With the rising popularity of the cloud and the hyperscalers that seem to be taking over everything before them, it may come as a surprise to learn that the data center market is generally alive and well. Both local data centers and hyperscalers are thriving. Enterprises continue to operate data centers and most have no intention of changing this anytime soon.
Here are some of the top trends in data center networking:
Data center spending boom
Dell’Oro Group reports that data center capital expenditure (CAPEX) increased year-on-year in Q1 2022, the fastest since early 2019. This suggests that any COVID-related spending crisis appears to be over.
New cloud implementations and higher data center infrastructure costs pushed up CAPEX despite ongoing supply chain constraints. Data center managers add network devices, servers, storage and more to increase bandwidth and allow networks to take care of streaming and serve high-performance applications.
“The growth was attributed to higher average selling prices for data center equipment as vendors passed on supply chain costs to end users, as well as the introduction of new server architectures and accelerated computing,” said Baron Fung, research director at Dell’Oro Group.
“We anticipate further upside potential in data center CAPEX later this year.”
Hyperscaler build out
Meanwhile, hyperscalers like Google Cloud Platform (GCP), Microsoft Azure, and Amazon Web Services (AWS) continue to expand their operations. They are building stronger network connections between their facilities and connections from those facilities to key markets. They are investing in 5G, fiber and other high-bandwidth technologies. And they strive to provide better service to a wider range of customers.
“The top 4 cloud service providers are expanding their services and are expected to launch services in more than 30 new regions in 2022,” said Fung.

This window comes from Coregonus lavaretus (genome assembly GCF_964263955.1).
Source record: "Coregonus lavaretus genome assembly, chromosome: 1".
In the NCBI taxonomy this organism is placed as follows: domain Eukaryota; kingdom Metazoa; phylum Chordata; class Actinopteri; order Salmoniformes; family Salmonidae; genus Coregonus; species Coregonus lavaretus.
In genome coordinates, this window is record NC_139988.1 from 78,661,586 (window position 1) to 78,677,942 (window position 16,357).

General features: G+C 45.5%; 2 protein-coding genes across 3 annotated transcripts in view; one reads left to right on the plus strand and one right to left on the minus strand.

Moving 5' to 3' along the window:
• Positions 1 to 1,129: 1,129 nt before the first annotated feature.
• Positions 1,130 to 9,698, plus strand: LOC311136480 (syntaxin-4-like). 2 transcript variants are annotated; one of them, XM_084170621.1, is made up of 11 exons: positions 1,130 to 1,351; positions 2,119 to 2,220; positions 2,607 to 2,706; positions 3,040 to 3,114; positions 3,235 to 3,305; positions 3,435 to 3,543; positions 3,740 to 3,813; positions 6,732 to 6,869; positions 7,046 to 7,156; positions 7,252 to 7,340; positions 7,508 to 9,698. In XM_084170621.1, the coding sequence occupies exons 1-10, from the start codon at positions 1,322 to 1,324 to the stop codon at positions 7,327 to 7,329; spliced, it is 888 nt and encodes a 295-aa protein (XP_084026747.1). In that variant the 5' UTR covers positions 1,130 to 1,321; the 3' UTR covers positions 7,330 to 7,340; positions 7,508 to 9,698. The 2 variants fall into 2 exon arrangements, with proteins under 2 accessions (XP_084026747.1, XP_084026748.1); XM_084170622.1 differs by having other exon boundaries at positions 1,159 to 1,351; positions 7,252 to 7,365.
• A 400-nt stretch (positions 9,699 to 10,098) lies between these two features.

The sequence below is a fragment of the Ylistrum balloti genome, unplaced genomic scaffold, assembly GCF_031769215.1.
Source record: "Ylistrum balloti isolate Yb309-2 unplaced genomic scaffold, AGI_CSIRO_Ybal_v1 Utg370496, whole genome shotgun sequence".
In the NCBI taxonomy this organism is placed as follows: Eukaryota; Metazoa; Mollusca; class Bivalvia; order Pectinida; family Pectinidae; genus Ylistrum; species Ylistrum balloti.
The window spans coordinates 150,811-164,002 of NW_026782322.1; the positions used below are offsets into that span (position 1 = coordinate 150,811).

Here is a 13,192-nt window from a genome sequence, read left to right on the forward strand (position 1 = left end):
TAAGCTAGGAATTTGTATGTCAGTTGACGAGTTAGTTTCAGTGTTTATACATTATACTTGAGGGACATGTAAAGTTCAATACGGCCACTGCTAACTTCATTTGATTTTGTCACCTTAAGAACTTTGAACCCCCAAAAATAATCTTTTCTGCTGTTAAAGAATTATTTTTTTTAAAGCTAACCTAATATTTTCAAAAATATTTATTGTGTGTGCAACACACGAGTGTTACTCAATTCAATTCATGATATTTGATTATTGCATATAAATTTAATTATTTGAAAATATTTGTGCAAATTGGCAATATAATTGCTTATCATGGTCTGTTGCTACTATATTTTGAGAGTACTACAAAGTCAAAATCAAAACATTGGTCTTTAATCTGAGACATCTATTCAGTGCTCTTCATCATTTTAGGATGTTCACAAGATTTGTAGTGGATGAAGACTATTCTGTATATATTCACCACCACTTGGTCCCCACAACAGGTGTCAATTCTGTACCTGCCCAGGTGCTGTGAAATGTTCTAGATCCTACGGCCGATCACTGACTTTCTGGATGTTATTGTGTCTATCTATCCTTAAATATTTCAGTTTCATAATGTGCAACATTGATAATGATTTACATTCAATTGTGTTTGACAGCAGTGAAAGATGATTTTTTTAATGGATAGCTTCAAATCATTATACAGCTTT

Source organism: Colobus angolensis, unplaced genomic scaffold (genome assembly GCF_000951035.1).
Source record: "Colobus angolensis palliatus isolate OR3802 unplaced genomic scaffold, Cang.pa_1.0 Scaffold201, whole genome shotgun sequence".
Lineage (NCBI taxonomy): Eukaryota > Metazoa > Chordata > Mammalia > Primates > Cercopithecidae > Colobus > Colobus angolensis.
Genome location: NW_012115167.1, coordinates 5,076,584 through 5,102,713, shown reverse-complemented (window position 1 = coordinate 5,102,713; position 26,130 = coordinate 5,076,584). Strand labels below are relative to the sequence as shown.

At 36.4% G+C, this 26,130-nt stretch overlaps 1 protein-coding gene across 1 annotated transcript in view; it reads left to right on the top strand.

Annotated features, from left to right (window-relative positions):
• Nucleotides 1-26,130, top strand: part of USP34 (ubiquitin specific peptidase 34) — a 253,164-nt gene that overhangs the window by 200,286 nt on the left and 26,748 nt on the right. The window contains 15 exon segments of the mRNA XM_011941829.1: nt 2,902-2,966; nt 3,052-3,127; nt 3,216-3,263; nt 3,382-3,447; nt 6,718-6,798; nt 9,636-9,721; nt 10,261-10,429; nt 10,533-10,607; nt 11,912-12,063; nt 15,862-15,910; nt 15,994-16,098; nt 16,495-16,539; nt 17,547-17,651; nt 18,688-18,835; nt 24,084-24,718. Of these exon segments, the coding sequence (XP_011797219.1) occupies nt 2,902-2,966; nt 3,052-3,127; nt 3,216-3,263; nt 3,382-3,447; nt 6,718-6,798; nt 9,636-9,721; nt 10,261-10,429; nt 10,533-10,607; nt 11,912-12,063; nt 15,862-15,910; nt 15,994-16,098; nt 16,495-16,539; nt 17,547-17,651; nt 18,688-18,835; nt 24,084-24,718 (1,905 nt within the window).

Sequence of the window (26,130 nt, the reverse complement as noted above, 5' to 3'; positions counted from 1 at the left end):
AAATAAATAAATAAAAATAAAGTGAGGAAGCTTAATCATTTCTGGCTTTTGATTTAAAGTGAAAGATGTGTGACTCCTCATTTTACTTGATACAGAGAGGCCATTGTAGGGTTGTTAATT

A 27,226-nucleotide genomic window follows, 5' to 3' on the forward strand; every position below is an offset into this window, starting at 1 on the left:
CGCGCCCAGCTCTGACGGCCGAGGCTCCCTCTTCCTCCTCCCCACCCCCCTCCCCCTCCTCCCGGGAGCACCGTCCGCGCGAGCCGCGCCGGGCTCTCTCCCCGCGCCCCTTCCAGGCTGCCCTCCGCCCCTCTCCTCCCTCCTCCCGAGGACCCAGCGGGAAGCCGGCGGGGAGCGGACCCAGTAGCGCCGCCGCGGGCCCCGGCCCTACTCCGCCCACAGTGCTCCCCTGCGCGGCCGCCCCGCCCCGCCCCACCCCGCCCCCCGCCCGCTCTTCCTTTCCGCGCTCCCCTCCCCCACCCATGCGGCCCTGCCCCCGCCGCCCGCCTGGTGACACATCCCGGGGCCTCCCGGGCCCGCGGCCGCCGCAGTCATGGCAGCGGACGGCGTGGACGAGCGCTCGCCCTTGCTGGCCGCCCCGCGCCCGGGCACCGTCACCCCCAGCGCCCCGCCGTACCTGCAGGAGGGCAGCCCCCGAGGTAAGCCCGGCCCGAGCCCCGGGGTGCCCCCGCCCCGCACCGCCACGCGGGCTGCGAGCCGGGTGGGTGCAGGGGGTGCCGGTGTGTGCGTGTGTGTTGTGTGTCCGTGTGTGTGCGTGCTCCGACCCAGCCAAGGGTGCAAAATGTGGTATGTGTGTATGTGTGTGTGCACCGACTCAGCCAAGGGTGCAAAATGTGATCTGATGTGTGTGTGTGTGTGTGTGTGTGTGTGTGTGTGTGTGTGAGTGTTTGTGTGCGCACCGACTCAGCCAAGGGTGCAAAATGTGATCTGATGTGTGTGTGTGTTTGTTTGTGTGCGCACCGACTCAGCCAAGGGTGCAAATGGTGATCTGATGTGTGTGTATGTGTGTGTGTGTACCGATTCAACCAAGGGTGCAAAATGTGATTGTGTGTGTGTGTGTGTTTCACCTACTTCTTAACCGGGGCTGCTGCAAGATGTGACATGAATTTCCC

Enterprise data centers address supply chain disruptions
The data center equipment supply chain has been sluggish for more than a year. This drives prices up and delivery dates further into the future. The average selling price (ASP) for devices is up 6% as supply chain constraints continue to restrict unit shipments.
Despite higher costs, data center managers are spending more. In many cases, however, this is due to the need to upgrade aging network and server infrastructure, some of which should have been upgraded in 2020 but have been delayed due to the pandemic.
What are you investing in? Dell’Oro Group figures show that network switch sales have grown to near record levels. Vendors like Arista, H3C, Juniper, and Star-net Ruijie are among those capturing the largest chunks of the enterprise switch market. And data centers choose the biggest and best. Switches in the 25 Gbps, 100 Gbps, 200 Gbps, and 400 Gbps ranges accounted for nearly 70% of Q1 2022 shipments and 80% of revenue.
High-end 400Gbps switch shipments are particularly popular. They surpassed 800,000 ports in the quarter and their adoption curve is accelerating. The reason is simple. Data center connectivity requirements have never been higher. With a greater number of private clouds, 5G, ever-increasing Ethernet speeds, wireless networks in demand, and a workforce that is now more mobile than ever, there is a rush for networks to become faster, more resilient, and more secure. Expect the high spending on data center connectivity to continue for some time to come.
Data center as a service
Data Center as a Service is another growing trend. Faced with staff shortages, higher equipment prices and the need to invest heavily in their networks to keep up with technological advances, some data centers are now willing to hire outside vendors to maintain data center infrastructure. Known as Data Centers as a Services, these providers maintain the servers and provide network services as needed. Leading vendors include vendors such as Schneider Electric, Vertiv, Eaton, and Riello.
Less public cloud, more private
Bill Kleyman, Switch’s executive vice president of digital solutions, has observed a trend in which data center managers tend to favor private cloud arrangements over public clouds.
IInstead of migrating workload after workload to the public cloud, a whole range of workloads are now migrating back to private clouds. Of course, this affects the network requirements. Data centers are no longer solely focused on establishing the strongest possible network connection to their cloud providers. Instead, they must pay much more attention to internal connectivity to make the private cloud work for an increasingly dispersed user community.
“In our State of the Data Center 2021 report, we found that more than half of respondents (58%) reported noticing a trend for organizations to move away from the public cloud and toward colocation or private data centers” , Kleyman said.